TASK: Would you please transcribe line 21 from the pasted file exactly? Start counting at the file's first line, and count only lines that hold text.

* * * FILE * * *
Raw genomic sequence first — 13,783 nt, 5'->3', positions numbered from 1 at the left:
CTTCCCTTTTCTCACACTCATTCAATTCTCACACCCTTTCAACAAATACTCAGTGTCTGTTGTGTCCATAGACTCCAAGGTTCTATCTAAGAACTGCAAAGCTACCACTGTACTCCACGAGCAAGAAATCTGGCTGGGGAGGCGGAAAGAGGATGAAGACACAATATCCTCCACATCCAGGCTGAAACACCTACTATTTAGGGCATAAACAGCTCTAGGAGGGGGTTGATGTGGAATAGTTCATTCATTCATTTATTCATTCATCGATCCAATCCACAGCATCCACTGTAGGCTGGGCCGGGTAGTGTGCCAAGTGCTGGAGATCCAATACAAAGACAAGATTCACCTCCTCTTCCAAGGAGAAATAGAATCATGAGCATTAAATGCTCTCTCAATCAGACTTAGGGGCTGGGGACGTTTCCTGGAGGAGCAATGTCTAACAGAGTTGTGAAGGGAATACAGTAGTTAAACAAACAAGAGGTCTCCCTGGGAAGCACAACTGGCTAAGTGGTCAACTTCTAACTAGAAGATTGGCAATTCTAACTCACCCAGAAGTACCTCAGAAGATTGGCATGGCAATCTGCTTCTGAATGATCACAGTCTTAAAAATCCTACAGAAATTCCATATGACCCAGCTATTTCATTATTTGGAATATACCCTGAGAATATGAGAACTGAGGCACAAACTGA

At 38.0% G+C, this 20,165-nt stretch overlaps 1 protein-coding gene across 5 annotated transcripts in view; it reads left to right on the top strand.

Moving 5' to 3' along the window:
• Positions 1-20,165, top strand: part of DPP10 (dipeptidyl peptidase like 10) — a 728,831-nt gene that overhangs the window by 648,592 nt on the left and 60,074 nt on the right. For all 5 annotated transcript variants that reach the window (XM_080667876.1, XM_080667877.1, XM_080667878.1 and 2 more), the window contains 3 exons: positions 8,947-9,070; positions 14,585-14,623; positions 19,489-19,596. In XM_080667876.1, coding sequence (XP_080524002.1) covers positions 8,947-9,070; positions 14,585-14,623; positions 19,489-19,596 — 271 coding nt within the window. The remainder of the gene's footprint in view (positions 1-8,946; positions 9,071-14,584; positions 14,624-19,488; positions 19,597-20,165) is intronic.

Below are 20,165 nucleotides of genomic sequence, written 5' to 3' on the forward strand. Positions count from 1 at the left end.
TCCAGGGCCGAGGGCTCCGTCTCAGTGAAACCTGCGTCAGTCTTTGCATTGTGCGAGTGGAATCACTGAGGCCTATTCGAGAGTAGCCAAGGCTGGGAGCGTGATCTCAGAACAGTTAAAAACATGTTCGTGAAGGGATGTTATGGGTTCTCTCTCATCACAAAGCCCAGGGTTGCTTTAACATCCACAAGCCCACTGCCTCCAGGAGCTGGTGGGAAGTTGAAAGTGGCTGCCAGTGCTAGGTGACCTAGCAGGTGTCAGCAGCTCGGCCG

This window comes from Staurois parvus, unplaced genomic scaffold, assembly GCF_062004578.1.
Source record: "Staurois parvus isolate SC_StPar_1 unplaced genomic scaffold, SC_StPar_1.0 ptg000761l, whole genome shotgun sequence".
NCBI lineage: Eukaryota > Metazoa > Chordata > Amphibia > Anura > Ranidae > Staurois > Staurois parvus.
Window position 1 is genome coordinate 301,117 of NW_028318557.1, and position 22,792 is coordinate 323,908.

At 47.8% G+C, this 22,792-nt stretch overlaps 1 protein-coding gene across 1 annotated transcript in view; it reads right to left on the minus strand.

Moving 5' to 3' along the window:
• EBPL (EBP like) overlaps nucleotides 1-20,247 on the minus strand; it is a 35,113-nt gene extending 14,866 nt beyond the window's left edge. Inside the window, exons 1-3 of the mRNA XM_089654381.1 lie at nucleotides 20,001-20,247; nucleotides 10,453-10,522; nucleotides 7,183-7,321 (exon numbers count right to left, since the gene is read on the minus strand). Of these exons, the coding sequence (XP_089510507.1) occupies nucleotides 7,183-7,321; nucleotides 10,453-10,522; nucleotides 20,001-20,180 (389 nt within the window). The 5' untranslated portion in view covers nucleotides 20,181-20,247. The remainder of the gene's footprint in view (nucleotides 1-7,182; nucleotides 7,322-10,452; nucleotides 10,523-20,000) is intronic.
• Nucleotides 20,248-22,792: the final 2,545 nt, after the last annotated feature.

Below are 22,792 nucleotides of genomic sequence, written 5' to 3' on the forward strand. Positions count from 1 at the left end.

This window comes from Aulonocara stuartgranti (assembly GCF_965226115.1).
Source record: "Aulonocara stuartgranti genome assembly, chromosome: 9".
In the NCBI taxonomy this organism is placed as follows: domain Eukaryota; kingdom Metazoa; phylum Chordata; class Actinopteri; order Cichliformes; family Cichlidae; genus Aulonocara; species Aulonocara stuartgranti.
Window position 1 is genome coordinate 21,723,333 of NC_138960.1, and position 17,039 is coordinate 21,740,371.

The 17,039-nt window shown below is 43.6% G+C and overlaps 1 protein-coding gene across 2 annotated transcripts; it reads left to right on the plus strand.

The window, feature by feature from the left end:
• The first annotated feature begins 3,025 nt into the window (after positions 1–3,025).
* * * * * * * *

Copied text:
The 17,039-nt window shown below is 43.6% G+C and overlaps 1 protein-coding gene across 2 annotated transcripts; it reads left to right on the plus strand.